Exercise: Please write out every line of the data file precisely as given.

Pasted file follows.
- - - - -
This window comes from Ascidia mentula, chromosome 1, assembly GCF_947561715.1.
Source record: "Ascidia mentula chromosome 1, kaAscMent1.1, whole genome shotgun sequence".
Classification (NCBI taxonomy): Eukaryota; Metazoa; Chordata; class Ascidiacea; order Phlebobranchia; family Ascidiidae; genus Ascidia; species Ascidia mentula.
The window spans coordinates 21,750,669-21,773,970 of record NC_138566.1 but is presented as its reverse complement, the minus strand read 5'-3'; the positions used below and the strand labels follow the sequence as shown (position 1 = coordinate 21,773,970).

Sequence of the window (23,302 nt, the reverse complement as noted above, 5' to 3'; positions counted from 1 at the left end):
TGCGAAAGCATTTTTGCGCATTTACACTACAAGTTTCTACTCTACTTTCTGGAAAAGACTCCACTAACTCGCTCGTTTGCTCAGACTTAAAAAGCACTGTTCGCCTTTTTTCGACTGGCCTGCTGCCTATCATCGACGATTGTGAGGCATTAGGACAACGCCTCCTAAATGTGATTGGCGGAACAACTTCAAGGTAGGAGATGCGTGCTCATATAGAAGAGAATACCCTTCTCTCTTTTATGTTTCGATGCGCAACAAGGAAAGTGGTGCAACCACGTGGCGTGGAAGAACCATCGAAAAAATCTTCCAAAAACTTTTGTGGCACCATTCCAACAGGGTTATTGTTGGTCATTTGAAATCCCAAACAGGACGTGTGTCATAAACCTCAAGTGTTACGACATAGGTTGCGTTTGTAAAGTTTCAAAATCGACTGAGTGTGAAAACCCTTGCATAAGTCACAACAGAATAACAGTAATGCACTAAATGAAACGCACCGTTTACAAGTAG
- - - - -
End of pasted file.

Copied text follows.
This window comes from Ascidia mentula, chromosome 1, assembly GCF_947561715.1.
Source record: "Ascidia mentula chromosome 1, kaAscMent1.1, whole genome shotgun sequence".
Classification (NCBI taxonomy): Eukaryota; Metazoa; Chordata; class Ascidiacea; order Phlebobranchia; family Ascidiidae; genus Ascidia; species Ascidia mentula.
The window spans coordinates 21,750,669-21,773,970 of record NC_138566.1 but is presented as its reverse complement, the minus strand read 5'-3'; the positions used below and the strand labels follow the sequence as shown (position 1 = coordinate 21,773,970).

Sequence of the window (23,302 nt, the reverse complement as noted above, 5' to 3'; positions counted from 1 at the left end):
TGCGAAAGCATTTTTGCGCATTTACACTACAAGTTTCTACTCTACTTTCTGGAAAAGACTCCACTAACTCGCTCGTTTGCTCAGACTTAAAAAGCACTGTTCGCCTTTTTTCGACTGGCCTGCTGCCTATCATCGACGATTGTGAGGCATTAGGACAACGCCTCCTAAATGTGATTGGCGGAACAACTTCAAGGTAGGAGATGCGTGCTCATATAGAAGAGAATACCCTTCTCTCTTTTATGTTTCGATGCGCAACAAGGAAAGTGGTGCAACCACGTGGCGTGGAAGAACCATCGAAAAAATCTTCCAAAAACTTTTGTGGCACCATTCCAACAGGGTTATTGTTGGTCATTTGAAATCCCAAACAGGACGTGTGTCATAAACCTCAAGTGTTACGACATAGGTTGCGTTTGTAAAGTTTCAAAATCGACTGAGTGTGAAAACCCTTGCATAAGTCACAACAGAATAACAGTAATGCACTAAATGAAACGCACCGTTTACAAGTAG